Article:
This happens. And it’s impressive!
Did you know that lighthouses used to float their huge rotating lamps in mercury baths because it was so smooth. Lighthouses have set sequences to designate themselves – like callsigns – so they have to be accurate.
As you know, revolving lights produce flashes that occur at regular intervals. When flashing lenses were first invented, friction caused by their great weight, plus the weak power of their clockwork-driven rotation machinery delivered extremely slow rotation speeds of about one revolution in eight minutes. This caused the length of the flash to be quite long, 20 seconds or more, and the interval between flashes to be extremely long, at nearly one minute. Far too long for a ship bobbing on the ocean.
The first attempts to shorten the flash time were accomplished by increasing the number of “bull’s-eye” flash panels used in the lens and also by increasing the speed of rotation. It was generally thought that the shorter the duration of the flash, the better it would be for the mariner. With 24-panel lenses and large clockworks, it became possible to produce flashes with a duration of as little as five seconds, and an interval of 15 seconds between flashes.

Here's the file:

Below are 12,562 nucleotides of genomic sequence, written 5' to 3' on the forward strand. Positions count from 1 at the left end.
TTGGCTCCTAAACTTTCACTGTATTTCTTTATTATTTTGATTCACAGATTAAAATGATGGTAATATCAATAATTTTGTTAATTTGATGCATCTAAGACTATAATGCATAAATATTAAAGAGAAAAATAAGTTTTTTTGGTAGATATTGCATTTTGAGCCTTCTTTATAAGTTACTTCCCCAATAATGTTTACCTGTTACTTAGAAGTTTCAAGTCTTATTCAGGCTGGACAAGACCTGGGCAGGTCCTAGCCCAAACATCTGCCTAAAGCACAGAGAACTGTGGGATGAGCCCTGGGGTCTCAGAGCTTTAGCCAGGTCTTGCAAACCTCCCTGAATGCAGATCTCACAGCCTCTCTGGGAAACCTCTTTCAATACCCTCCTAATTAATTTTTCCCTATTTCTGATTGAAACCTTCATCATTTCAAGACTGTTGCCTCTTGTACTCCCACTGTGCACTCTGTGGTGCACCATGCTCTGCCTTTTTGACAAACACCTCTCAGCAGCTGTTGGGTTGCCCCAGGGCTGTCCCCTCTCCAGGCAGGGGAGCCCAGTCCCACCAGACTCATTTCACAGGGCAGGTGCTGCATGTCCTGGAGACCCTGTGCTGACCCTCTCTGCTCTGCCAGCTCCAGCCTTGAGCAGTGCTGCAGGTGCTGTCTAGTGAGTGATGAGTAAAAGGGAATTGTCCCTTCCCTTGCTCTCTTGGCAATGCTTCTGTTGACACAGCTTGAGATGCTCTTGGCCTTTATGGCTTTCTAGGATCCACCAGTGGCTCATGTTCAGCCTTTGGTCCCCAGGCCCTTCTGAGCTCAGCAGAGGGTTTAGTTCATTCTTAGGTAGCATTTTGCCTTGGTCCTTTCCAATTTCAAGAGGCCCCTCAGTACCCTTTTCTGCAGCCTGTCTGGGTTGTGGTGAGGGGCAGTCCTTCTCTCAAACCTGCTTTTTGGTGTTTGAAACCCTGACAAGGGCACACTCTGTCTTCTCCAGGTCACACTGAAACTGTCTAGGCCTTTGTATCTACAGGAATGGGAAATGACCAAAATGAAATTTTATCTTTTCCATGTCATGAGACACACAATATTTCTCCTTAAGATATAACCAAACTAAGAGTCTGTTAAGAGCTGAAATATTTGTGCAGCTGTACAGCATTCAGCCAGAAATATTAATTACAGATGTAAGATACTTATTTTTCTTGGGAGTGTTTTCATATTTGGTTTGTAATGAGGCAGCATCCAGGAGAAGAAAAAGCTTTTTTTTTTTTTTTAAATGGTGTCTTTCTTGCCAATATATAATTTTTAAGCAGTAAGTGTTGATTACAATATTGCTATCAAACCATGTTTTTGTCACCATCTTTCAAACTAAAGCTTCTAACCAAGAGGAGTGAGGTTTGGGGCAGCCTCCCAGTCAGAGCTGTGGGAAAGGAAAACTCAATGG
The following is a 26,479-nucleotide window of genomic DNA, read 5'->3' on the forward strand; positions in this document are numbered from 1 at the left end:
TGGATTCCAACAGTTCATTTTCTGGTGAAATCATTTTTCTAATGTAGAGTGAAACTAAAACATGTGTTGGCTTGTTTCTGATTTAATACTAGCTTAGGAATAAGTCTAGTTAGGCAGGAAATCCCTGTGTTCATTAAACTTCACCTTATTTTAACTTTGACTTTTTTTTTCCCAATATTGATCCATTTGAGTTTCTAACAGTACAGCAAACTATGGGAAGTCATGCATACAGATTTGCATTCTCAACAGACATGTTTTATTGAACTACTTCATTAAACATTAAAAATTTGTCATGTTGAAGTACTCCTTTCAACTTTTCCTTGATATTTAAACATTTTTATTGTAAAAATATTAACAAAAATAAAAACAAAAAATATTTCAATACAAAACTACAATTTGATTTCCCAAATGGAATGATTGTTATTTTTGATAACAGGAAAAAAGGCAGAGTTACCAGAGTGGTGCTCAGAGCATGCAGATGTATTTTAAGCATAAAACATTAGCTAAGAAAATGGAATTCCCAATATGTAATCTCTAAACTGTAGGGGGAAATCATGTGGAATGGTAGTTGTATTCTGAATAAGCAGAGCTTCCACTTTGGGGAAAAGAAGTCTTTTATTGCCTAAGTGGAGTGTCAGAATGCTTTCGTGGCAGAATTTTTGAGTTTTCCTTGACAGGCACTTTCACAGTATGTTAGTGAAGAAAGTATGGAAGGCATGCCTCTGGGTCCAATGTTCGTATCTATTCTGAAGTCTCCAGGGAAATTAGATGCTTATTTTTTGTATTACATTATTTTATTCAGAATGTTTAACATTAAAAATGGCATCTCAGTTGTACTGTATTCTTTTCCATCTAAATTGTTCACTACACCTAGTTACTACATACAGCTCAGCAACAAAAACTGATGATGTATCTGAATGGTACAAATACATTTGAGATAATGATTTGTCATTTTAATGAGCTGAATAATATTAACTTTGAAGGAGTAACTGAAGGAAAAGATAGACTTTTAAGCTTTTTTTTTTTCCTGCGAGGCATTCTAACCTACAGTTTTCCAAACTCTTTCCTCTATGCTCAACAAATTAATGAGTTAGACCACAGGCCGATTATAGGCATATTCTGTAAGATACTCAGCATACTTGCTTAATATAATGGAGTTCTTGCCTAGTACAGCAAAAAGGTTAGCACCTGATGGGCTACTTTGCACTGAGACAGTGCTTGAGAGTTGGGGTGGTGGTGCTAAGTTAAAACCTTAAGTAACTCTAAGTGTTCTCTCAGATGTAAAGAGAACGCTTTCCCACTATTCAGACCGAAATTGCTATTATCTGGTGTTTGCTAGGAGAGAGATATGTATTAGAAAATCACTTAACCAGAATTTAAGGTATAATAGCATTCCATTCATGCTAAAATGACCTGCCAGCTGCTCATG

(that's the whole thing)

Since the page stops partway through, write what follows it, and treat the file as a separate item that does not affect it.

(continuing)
Later, when the mercury basin was invented, it became possible to significantly increase the speed of lens rotation. Flashes of three-tenths of a second, and intervals of 10 seconds between flashes became common. Huge baths of mercury made the rotation possible – but it was hard work schlepping them up to the top of a lighthouse!